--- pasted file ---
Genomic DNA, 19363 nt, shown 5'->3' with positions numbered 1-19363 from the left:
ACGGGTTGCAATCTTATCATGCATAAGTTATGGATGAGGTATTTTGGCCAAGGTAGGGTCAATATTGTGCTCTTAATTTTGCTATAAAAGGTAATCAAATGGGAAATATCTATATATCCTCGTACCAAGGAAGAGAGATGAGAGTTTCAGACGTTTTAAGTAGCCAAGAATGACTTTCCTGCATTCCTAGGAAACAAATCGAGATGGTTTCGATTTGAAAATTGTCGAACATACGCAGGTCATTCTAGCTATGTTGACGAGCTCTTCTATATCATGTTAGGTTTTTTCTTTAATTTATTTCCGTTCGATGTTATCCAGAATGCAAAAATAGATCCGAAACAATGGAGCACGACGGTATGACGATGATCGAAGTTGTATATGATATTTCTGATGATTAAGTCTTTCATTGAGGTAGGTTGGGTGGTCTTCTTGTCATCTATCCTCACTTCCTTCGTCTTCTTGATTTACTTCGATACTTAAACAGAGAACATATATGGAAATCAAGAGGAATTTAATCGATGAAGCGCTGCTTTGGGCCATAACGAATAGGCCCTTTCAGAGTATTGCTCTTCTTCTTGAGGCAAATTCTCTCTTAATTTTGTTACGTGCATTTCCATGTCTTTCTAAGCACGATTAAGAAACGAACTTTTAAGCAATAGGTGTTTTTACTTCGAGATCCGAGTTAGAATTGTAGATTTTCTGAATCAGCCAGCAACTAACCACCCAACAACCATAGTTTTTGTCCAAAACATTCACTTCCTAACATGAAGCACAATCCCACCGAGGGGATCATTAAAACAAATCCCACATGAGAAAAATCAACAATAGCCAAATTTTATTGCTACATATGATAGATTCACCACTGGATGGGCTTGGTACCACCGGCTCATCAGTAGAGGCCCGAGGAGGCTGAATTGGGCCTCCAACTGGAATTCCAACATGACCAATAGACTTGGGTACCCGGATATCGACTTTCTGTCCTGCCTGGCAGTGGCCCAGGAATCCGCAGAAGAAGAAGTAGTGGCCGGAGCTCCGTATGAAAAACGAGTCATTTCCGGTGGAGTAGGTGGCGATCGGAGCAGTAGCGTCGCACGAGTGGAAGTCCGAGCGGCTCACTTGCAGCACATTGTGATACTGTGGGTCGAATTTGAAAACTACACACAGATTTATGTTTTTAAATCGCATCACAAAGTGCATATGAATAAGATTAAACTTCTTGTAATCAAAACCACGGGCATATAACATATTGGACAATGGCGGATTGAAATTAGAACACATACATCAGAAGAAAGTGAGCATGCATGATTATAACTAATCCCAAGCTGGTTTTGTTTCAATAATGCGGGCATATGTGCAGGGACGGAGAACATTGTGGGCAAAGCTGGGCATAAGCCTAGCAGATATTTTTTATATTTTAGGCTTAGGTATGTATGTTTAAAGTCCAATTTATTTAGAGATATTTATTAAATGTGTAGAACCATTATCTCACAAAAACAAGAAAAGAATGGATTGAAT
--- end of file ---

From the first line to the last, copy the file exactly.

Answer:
Genomic DNA, 19363 nt, shown 5'->3' with positions numbered 1-19363 from the left:
ACGGGTTGCAATCTTATCATGCATAAGTTATGGATGAGGTATTTTGGCCAAGGTAGGGTCAATATTGTGCTCTTAATTTTGCTATAAAAGGTAATCAAATGGGAAATATCTATATATCCTCGTACCAAGGAAGAGAGATGAGAGTTTCAGACGTTTTAAGTAGCCAAGAATGACTTTCCTGCATTCCTAGGAAACAAATCGAGATGGTTTCGATTTGAAAATTGTCGAACATACGCAGGTCATTCTAGCTATGTTGACGAGCTCTTCTATATCATGTTAGGTTTTTTCTTTAATTTATTTCCGTTCGATGTTATCCAGAATGCAAAAATAGATCCGAAACAATGGAGCACGACGGTATGACGATGATCGAAGTTGTATATGATATTTCTGATGATTAAGTCTTTCATTGAGGTAGGTTGGGTGGTCTTCTTGTCATCTATCCTCACTTCCTTCGTCTTCTTGATTTACTTCGATACTTAAACAGAGAACATATATGGAAATCAAGAGGAATTTAATCGATGAAGCGCTGCTTTGGGCCATAACGAATAGGCCCTTTCAGAGTATTGCTCTTCTTCTTGAGGCAAATTCTCTCTTAATTTTGTTACGTGCATTTCCATGTCTTTCTAAGCACGATTAAGAAACGAACTTTTAAGCAATAGGTGTTTTTACTTCGAGATCCGAGTTAGAATTGTAGATTTTCTGAATCAGCCAGCAACTAACCACCCAACAACCATAGTTTTTGTCCAAAACATTCACTTCCTAACATGAAGCACAATCCCACCGAGGGGATCATTAAAACAAATCCCACATGAGAAAAATCAACAATAGCCAAATTTTATTGCTACATATGATAGATTCACCACTGGATGGGCTTGGTACCACCGGCTCATCAGTAGAGGCCCGAGGAGGCTGAATTGGGCCTCCAACTGGAATTCCAACATGACCAATAGACTTGGGTACCCGGATATCGACTTTCTGTCCTGCCTGGCAGTGGCCCAGGAATCCGCAGAAGAAGAAGTAGTGGCCGGAGCTCCGTATGAAAAACGAGTCATTTCCGGTGGAGTAGGTGGCGATCGGAGCAGTAGCGTCGCACGAGTGGAAGTCCGAGCGGCTCACTTGCAGCACATTGTGATACTGTGGGTCGAATTTGAAAACTACACACAGATTTATGTTTTTAAATCGCATCACAAAGTGCATATGAATAAGATTAAACTTCTTGTAATCAAAACCACGGGCATATAACATATTGGACAATGGCGGATTGAAATTAGAACACATACATCAGAAGAAAGTGAGCATGCATGATTATAACTAATCCCAAGCTGGTTTTGTTTCAATAATGCGGGCATATGTGCAGGGACGGAGAACATTGTGGGCAAAGCTGGGCATAAGCCTAGCAGATATTTTTTATATTTTAGGCTTAGGTATGTATGTTTAAAGTCCAATTTATTTAGAGATATTTATTAAATGTGTAGAACCATTATCTCACAAAAACAAGAAAAGAATGGATTGAAT